Giuliani 'to follow'
Reacting to the news, Obama praised Edwards on Wednesday for spending a "lifetime fighting to give voice to the voiceless and hope to the struggling, even when it wasn't popular to do".
Clinton told NBC that it was crucial to remember the "very important" contribution Edwards made "to encourage us to focus on poverty".
Edwards did not indicate whether he would endorse either Obama or Clinton for the nomination.
Such a seal of approval could boost either one's campaign.
Meanwhile it is widely expected that Rudy Giuliani, the former New York mayor, will drop out of the Republican presidential race on Wednesday evening.
Giuliani finished a distant third in the Florida primary on Tuesday, behind winner John McCain and Mitt Romney.
He had once been considered the Republican frontrunner, but a risky strategy of gambling much of his campaign success on winning Florida backfired after McCain, the Arizona senator, surged in polls.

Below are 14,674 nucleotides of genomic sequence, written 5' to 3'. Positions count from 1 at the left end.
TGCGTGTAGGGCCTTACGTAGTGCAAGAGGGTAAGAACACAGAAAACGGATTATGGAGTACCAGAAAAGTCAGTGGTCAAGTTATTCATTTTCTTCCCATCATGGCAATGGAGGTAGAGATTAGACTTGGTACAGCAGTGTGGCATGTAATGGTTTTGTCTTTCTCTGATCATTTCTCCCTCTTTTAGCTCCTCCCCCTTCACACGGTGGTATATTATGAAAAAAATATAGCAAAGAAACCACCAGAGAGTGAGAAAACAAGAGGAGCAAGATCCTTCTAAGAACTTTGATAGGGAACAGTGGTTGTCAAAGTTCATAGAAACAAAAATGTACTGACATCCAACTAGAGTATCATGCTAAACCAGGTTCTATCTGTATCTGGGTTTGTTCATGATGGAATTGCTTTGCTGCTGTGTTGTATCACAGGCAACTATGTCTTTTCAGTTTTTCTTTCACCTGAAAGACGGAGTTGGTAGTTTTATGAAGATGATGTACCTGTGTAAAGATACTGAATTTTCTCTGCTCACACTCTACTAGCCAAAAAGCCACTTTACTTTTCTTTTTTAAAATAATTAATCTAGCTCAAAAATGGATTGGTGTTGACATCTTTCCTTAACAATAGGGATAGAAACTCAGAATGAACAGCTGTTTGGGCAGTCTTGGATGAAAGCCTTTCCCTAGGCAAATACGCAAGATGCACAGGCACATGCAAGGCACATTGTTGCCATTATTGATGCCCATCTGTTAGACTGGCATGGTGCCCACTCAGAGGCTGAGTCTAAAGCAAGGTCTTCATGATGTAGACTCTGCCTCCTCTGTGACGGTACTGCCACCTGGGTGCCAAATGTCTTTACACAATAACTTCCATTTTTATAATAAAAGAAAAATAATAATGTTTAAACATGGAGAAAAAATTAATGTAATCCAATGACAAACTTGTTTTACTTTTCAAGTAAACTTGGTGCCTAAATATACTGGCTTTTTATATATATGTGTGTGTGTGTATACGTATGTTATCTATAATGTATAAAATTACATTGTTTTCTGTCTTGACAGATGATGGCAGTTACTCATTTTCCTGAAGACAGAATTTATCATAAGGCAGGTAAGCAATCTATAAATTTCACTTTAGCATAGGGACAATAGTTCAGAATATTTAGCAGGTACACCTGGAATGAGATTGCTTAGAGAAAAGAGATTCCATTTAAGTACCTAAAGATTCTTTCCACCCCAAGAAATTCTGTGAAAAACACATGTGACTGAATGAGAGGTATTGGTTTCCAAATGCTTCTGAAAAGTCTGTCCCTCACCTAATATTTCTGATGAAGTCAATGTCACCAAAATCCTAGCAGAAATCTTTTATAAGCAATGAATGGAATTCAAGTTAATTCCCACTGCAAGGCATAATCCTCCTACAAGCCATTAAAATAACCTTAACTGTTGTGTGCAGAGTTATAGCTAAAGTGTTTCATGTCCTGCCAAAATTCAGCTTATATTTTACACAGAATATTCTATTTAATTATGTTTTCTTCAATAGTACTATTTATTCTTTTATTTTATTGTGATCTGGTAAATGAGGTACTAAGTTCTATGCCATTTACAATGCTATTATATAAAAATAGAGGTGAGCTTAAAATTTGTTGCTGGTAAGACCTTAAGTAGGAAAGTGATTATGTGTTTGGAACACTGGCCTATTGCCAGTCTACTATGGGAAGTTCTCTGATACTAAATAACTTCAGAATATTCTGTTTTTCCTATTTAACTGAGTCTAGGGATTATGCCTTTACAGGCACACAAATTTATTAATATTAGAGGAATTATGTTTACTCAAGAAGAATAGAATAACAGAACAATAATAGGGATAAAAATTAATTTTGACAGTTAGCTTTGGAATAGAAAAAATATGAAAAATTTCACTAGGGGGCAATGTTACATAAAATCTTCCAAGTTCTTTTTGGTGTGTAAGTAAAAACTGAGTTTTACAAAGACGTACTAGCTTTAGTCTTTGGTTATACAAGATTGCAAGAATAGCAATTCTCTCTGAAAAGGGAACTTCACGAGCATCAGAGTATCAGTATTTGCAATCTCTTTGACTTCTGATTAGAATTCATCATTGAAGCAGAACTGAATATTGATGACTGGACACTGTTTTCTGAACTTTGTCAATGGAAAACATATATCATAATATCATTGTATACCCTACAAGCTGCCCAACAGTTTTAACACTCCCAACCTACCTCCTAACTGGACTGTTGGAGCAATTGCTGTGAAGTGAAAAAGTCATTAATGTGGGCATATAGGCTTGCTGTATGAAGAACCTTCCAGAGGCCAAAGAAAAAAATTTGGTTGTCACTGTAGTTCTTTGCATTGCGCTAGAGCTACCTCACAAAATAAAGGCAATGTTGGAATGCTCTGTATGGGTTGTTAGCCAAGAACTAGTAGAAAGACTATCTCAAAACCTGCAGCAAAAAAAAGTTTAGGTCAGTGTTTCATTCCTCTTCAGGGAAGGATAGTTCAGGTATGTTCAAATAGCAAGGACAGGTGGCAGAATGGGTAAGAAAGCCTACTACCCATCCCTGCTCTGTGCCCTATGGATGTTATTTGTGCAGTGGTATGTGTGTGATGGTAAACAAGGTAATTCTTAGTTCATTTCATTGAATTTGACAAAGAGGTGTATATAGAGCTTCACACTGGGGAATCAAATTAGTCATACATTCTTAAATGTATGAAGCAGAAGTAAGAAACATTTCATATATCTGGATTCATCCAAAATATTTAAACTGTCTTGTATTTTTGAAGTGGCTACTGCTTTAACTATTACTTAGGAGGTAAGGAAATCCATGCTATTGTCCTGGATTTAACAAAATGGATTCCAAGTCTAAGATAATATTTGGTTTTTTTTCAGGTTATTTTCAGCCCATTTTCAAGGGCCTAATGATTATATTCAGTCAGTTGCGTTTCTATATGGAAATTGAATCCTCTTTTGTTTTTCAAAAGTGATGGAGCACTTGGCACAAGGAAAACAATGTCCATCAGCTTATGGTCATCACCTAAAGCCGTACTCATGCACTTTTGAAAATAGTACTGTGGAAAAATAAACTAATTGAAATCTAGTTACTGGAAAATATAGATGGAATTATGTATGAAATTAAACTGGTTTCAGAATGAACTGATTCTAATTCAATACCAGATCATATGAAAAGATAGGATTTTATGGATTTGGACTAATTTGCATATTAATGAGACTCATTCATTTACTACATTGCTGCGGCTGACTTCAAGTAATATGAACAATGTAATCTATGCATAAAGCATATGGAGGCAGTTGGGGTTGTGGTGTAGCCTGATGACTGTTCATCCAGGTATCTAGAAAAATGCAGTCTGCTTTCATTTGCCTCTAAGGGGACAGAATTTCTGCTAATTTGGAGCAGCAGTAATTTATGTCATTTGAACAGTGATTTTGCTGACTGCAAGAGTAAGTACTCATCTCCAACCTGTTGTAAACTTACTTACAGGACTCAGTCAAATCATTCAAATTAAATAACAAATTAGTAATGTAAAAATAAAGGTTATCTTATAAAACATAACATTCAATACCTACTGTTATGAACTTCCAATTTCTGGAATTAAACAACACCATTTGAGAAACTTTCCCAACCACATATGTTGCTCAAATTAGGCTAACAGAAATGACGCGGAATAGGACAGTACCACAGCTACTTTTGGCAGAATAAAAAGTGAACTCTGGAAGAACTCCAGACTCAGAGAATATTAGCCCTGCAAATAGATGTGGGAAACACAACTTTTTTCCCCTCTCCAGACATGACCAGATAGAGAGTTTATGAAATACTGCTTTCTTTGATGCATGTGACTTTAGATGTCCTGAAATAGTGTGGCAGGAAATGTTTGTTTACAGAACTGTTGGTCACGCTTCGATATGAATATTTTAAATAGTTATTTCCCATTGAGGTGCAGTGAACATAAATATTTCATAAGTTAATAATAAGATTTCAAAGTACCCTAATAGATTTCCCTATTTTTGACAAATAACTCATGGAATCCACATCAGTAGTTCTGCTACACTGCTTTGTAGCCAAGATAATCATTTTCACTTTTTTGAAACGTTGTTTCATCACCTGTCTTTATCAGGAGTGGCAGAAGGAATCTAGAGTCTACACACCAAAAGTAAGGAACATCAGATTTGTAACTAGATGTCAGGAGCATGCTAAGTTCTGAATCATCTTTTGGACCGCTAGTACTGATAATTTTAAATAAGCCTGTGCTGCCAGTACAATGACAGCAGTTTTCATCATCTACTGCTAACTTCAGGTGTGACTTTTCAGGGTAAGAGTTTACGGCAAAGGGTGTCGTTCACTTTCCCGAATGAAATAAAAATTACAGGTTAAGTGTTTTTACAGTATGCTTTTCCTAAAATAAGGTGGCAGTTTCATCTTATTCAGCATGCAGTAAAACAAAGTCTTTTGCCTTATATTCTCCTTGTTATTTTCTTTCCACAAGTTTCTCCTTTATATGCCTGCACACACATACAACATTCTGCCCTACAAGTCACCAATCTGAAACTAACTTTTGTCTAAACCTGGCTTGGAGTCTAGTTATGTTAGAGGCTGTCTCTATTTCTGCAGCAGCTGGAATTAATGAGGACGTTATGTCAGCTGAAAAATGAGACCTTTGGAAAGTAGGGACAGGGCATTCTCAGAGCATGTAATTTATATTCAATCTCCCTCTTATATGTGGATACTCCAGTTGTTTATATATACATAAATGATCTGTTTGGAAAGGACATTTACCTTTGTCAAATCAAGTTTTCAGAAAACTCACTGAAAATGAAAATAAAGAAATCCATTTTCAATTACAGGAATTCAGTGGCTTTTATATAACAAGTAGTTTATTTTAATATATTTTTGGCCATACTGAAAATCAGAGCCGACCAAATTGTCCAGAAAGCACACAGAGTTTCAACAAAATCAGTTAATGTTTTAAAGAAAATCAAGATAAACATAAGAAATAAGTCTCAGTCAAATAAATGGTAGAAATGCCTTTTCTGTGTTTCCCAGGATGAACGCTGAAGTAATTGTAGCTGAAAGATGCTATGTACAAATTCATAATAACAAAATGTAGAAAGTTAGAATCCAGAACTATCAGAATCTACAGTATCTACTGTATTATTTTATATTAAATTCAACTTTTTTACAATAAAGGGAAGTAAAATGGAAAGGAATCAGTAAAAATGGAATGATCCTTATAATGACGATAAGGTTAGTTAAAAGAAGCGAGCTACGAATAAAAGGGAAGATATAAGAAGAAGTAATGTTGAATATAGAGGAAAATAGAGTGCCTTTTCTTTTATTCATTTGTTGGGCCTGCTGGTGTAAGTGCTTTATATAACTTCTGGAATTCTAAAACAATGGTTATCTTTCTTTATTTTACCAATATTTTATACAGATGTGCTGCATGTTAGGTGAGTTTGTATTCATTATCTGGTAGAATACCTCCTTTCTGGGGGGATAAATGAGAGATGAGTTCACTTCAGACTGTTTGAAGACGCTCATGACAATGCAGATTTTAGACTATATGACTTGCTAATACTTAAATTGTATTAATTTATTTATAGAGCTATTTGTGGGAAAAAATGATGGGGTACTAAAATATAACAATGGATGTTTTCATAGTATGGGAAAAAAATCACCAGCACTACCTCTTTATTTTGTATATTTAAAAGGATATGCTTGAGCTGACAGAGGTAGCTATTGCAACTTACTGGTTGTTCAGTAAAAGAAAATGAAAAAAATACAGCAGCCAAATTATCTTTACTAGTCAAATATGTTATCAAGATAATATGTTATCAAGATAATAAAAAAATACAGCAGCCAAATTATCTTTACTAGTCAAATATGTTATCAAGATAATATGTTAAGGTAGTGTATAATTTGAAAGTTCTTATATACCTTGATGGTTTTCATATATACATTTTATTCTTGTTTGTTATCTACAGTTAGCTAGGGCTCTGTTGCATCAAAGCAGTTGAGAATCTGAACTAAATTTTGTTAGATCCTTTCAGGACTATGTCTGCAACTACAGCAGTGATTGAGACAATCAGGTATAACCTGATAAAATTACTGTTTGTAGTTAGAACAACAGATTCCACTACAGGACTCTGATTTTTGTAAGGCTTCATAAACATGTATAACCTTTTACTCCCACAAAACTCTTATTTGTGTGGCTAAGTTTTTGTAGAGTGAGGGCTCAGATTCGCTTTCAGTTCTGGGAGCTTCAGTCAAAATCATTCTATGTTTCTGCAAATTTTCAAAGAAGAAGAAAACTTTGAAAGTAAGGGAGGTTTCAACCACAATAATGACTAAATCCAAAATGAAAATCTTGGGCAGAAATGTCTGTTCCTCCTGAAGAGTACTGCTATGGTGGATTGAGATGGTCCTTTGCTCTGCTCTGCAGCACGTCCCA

Sources within the Republican party said Giuliani would announce he is to endorse McCain after leaving the campaign.
The Republican presidential candidates are due to take part in the latest presidential debate at the Ronald Reagan Presidential Library in Simi Valley, California, on Wednesday night.
Edwards made the decision to run for the nomination despite his wife's cancer recurring last year.
A former trial lawyer, Edwards launched his campaign in New Orleans last year, calling for action on US poverty.
He ran for the Democratic presidential nomination in 2004 and after losing was picked by John Kerry as his prospective vice-president in that year's White House race which Kerry lost to George Bush.